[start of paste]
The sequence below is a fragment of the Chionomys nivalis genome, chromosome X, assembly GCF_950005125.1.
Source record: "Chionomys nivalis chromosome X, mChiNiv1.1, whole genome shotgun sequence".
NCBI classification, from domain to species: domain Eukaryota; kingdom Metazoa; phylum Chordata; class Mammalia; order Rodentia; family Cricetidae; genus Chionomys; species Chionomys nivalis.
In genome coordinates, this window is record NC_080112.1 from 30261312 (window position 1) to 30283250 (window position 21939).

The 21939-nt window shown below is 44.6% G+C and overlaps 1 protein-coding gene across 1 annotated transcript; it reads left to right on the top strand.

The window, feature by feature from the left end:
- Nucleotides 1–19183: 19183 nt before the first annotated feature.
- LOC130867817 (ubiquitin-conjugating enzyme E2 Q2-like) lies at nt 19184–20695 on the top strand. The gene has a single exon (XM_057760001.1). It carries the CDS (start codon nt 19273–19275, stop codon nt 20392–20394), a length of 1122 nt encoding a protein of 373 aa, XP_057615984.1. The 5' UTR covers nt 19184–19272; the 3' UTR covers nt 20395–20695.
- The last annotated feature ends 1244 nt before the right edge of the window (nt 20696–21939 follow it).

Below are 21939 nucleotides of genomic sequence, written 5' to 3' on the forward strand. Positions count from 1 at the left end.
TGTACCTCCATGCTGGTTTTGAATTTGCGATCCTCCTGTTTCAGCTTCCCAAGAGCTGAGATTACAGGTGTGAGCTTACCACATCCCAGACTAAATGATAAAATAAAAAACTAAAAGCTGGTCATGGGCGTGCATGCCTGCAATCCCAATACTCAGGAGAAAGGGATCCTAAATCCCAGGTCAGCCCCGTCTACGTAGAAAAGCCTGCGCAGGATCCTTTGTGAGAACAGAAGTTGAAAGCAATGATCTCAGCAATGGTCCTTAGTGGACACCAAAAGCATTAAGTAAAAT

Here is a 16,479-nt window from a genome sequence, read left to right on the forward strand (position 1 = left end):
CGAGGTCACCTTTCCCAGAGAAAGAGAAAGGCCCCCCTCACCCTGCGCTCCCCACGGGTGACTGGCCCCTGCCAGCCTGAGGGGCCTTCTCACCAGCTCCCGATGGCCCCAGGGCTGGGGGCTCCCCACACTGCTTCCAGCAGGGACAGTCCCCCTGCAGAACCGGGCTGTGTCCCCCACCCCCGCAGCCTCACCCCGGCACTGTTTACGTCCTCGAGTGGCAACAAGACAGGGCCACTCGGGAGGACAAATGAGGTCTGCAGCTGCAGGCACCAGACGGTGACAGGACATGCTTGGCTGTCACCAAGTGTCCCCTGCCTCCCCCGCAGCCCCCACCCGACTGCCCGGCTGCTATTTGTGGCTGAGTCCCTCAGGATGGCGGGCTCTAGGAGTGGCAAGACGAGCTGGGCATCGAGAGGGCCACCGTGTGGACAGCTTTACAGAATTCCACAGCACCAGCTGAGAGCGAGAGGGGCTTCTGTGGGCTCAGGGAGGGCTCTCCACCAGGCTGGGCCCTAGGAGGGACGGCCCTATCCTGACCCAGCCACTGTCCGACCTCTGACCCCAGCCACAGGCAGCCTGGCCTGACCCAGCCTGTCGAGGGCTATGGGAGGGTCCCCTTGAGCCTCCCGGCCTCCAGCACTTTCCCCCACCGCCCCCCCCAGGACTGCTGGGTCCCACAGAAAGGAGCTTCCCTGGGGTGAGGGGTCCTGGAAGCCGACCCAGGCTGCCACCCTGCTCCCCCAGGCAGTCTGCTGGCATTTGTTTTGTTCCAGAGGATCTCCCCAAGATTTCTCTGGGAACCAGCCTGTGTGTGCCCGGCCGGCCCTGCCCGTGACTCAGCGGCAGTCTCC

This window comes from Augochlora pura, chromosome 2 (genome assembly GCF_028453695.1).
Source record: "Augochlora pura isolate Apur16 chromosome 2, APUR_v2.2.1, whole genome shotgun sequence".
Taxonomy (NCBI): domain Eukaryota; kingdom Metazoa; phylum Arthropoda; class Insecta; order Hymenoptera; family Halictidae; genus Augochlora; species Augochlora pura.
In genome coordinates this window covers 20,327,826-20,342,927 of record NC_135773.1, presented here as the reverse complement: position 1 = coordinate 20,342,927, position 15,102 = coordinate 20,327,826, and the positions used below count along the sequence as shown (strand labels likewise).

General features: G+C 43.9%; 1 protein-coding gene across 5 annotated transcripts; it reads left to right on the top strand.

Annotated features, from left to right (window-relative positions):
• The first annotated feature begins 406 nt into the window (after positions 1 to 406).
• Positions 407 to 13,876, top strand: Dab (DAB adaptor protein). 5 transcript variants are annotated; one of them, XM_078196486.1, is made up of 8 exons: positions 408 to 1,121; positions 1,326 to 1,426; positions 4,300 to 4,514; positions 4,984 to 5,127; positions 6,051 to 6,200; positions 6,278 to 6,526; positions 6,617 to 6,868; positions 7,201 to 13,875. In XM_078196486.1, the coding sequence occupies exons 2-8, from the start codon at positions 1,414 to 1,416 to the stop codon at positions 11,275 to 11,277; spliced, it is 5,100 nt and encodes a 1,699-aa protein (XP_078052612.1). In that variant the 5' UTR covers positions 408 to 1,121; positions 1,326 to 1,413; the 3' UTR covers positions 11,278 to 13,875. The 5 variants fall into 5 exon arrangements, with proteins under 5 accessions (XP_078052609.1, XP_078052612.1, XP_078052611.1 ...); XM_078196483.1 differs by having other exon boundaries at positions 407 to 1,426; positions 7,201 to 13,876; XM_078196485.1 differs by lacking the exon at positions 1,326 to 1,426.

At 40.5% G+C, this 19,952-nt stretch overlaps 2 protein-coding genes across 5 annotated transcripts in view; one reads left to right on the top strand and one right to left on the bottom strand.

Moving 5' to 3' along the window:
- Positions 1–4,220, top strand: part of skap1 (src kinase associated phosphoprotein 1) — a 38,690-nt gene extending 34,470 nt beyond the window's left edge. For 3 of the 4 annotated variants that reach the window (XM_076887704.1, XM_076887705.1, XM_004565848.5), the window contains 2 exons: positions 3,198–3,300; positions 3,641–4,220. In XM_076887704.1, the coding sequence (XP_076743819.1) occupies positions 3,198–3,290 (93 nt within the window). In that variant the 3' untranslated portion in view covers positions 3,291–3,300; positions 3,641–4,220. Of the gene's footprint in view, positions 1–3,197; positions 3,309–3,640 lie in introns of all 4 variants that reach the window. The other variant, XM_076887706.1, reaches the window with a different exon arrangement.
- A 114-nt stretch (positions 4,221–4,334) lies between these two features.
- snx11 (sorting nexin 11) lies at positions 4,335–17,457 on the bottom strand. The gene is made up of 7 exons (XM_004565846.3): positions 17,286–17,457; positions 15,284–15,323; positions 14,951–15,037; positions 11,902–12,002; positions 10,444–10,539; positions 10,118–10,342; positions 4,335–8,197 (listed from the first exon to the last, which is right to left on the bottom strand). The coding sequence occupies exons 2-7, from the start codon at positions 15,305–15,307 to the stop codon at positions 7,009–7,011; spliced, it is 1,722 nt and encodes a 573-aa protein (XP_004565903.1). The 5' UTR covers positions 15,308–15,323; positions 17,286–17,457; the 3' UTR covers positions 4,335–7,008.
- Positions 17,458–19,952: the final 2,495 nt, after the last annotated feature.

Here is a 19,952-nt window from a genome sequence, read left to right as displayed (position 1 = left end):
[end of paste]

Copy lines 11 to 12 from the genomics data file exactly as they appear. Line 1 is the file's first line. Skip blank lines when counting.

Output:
TGTACCTCCATGCTGGTTTTGAATTTGCGATCCTCCTGTTTCAGCTTCCCAAGAGCTGAGATTACAGGTGTGAGCTTACCACATCCCAGACTAAATGATAAAATAAAAAACTAAAAGCTGGTCATGGGCGTGCATGCCTGCAATCCCAATACTCAGGAGAAAGGGATCCTAAATCCCAGGTCAGCCCCGTCTACGTAGAAAAGCCTGCGCAGGATCCTTTGTGAGAACAGAAGTTGAAAGCAATGATCTCAGCAATGGTCCTTAGTGGACACCAAAAGCATTAAGTAAAAT

Here is a 16,479-nt window from a genome sequence, read left to right on the forward strand (position 1 = left end):